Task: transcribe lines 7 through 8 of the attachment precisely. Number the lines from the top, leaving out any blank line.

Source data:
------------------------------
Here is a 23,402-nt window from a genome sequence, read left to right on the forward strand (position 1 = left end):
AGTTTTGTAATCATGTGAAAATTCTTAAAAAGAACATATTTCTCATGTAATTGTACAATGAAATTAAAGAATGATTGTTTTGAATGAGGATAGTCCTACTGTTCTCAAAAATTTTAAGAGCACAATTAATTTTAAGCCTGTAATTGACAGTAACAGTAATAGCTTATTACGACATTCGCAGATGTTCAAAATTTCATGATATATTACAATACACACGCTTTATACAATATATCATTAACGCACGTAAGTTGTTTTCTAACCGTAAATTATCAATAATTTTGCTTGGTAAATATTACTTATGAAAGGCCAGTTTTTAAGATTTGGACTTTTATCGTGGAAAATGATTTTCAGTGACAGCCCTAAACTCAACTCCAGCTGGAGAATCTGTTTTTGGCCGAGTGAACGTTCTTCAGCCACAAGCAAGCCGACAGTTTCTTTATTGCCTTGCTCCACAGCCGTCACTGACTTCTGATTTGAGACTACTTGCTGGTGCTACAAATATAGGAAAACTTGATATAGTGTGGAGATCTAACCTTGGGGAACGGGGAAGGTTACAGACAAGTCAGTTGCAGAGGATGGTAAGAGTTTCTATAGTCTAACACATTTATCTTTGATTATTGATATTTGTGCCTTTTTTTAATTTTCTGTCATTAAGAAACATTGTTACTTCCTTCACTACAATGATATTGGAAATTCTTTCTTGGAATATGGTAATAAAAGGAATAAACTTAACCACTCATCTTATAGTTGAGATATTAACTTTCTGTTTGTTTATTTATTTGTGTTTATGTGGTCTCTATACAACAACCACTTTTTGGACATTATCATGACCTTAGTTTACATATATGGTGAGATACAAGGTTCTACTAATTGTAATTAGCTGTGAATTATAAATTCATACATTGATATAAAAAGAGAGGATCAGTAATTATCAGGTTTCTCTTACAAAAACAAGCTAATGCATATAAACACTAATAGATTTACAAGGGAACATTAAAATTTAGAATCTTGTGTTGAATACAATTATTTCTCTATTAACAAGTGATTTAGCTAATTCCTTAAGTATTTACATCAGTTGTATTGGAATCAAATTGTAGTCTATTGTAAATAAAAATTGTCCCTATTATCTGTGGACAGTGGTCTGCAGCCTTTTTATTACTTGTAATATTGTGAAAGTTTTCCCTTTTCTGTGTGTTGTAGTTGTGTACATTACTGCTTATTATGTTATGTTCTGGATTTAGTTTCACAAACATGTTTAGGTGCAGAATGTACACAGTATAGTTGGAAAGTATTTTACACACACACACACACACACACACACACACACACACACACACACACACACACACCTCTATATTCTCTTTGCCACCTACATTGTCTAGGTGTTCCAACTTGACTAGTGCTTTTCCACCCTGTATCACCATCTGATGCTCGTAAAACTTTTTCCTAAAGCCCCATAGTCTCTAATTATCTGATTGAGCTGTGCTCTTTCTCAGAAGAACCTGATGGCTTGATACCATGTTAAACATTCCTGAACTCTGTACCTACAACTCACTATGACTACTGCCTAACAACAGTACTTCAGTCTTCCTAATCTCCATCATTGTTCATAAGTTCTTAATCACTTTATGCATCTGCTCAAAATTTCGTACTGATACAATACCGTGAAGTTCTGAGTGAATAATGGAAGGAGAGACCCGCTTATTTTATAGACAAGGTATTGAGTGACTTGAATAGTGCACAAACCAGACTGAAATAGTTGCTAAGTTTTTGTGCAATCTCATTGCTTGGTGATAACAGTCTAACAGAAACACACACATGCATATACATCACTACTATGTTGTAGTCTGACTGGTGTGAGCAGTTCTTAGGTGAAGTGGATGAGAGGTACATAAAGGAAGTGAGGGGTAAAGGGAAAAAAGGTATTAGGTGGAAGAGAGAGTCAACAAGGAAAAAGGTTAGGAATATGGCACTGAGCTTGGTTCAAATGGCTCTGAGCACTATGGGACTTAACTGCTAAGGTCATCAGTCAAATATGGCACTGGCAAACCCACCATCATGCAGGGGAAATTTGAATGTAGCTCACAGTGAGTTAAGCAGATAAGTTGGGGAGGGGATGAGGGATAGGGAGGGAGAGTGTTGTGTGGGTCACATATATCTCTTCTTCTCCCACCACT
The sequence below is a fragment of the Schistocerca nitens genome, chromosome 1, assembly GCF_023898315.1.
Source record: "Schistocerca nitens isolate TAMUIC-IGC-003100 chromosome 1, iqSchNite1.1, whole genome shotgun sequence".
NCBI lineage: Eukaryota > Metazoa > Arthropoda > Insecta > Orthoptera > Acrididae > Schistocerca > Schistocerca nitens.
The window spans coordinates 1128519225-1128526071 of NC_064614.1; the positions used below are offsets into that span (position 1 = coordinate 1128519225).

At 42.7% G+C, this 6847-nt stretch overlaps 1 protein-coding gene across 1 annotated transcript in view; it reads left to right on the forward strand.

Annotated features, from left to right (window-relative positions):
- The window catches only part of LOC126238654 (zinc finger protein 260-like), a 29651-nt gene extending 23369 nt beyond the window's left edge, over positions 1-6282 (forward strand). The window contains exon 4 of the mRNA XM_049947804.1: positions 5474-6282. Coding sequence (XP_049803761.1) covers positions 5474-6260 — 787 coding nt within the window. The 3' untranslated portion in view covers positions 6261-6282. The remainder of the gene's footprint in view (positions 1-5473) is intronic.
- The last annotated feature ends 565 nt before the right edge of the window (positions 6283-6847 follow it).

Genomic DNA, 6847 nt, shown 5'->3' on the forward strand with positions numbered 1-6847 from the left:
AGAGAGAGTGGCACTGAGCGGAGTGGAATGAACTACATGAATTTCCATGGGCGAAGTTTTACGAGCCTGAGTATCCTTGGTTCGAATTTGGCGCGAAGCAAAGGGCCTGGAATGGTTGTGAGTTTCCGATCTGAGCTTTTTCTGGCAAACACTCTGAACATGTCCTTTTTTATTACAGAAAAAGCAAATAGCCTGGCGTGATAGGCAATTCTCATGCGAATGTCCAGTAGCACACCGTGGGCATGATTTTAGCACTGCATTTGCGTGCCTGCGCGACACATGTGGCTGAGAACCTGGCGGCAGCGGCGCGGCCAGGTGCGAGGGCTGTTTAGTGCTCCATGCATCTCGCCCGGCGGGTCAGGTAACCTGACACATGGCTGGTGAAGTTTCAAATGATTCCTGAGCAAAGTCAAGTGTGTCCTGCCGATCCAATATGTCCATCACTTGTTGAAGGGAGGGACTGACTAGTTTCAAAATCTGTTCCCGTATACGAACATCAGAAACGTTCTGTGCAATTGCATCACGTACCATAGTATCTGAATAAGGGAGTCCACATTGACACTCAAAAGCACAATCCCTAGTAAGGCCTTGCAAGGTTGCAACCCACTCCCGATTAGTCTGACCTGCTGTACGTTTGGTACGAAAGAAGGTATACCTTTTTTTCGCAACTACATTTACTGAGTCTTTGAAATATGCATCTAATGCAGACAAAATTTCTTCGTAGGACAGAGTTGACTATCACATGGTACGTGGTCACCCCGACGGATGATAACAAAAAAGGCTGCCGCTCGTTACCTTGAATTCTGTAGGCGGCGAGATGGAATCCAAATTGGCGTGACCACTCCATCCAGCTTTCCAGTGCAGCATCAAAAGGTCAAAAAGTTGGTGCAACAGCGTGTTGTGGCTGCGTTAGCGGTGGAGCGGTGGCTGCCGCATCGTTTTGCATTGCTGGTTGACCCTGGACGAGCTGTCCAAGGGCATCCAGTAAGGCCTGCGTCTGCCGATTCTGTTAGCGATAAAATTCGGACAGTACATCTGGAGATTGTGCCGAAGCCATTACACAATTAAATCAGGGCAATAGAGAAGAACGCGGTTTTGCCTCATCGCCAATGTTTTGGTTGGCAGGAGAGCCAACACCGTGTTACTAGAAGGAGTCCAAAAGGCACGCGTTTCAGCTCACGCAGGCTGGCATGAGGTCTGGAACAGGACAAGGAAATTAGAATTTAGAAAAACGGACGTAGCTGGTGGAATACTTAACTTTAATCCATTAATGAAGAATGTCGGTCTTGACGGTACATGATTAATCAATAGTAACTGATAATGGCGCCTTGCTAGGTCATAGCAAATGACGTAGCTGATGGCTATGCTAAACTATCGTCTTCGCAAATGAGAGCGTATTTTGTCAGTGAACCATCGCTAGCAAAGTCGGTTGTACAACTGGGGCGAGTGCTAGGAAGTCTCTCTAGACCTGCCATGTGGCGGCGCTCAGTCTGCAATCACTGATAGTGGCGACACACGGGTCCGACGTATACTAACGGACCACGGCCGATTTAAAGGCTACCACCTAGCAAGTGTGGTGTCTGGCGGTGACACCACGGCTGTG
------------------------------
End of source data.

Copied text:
At 42.7% G+C, this 6847-nt stretch overlaps 1 protein-coding gene across 1 annotated transcript in view; it reads left to right on the forward strand.

Annotated features, from left to right (window-relative positions):